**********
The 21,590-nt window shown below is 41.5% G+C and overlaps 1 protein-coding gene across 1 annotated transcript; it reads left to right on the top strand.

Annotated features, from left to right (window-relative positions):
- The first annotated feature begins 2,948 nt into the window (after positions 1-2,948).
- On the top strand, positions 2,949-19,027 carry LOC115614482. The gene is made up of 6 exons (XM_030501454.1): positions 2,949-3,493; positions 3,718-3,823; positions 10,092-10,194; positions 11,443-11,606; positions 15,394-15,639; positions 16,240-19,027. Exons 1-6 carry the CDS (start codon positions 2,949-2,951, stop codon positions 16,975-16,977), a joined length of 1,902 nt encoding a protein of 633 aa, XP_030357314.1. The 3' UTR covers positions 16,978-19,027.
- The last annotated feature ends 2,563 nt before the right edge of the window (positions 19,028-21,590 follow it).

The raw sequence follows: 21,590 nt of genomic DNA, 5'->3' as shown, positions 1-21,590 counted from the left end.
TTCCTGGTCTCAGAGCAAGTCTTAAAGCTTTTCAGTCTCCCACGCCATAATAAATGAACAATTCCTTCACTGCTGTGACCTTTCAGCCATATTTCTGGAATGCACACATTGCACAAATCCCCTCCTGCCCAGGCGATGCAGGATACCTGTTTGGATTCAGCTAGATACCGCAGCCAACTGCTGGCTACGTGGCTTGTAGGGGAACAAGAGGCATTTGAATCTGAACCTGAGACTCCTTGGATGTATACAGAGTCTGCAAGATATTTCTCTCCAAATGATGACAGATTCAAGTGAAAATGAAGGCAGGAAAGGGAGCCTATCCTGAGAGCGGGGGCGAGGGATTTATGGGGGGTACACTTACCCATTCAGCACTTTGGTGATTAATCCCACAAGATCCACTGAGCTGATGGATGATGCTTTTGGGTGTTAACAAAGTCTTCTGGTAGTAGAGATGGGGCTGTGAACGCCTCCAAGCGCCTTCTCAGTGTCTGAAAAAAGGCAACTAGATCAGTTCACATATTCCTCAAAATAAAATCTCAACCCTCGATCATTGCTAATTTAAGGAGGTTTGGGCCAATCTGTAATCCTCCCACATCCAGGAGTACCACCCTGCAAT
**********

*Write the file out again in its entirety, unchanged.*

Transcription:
The 21,590-nt window shown below is 41.5% G+C and overlaps 1 protein-coding gene across 1 annotated transcript; it reads left to right on the top strand.

Annotated features, from left to right (window-relative positions):
- The first annotated feature begins 2,948 nt into the window (after positions 1-2,948).
- On the top strand, positions 2,949-19,027 carry LOC115614482. The gene is made up of 6 exons (XM_030501454.1): positions 2,949-3,493; positions 3,718-3,823; positions 10,092-10,194; positions 11,443-11,606; positions 15,394-15,639; positions 16,240-19,027. Exons 1-6 carry the CDS (start codon positions 2,949-2,951, stop codon positions 16,975-16,977), a joined length of 1,902 nt encoding a protein of 633 aa, XP_030357314.1. The 3' UTR covers positions 16,978-19,027.
- The last annotated feature ends 2,563 nt before the right edge of the window (positions 19,028-21,590 follow it).

The raw sequence follows: 21,590 nt of genomic DNA, 5'->3' as shown, positions 1-21,590 counted from the left end.
TTCCTGGTCTCAGAGCAAGTCTTAAAGCTTTTCAGTCTCCCACGCCATAATAAATGAACAATTCCTTCACTGCTGTGACCTTTCAGCCATATTTCTGGAATGCACACATTGCACAAATCCCCTCCTGCCCAGGCGATGCAGGATACCTGTTTGGATTCAGCTAGATACCGCAGCCAACTGCTGGCTACGTGGCTTGTAGGGGAACAAGAGGCATTTGAATCTGAACCTGAGACTCCTTGGATGTATACAGAGTCTGCAAGATATTTCTCTCCAAATGATGACAGATTCAAGTGAAAATGAAGGCAGGAAAGGGAGCCTATCCTGAGAGCGGGGGCGAGGGATTTATGGGGGGTACACTTACCCATTCAGCACTTTGGTGATTAATCCCACAAGATCCACTGAGCTGATGGATGATGCTTTTGGGTGTTAACAAAGTCTTCTGGTAGTAGAGATGGGGCTGTGAACGCCTCCAAGCGCCTTCTCAGTGTCTGAAAAAAGGCAACTAGATCAGTTCACATATTCCTCAAAATAAAATCTCAACCCTCGATCATTGCTAATTTAAGGAGGTTTGGGCCAATCTGTAATCCTCCCACATCCAGGAGTACCACCCTGCAAT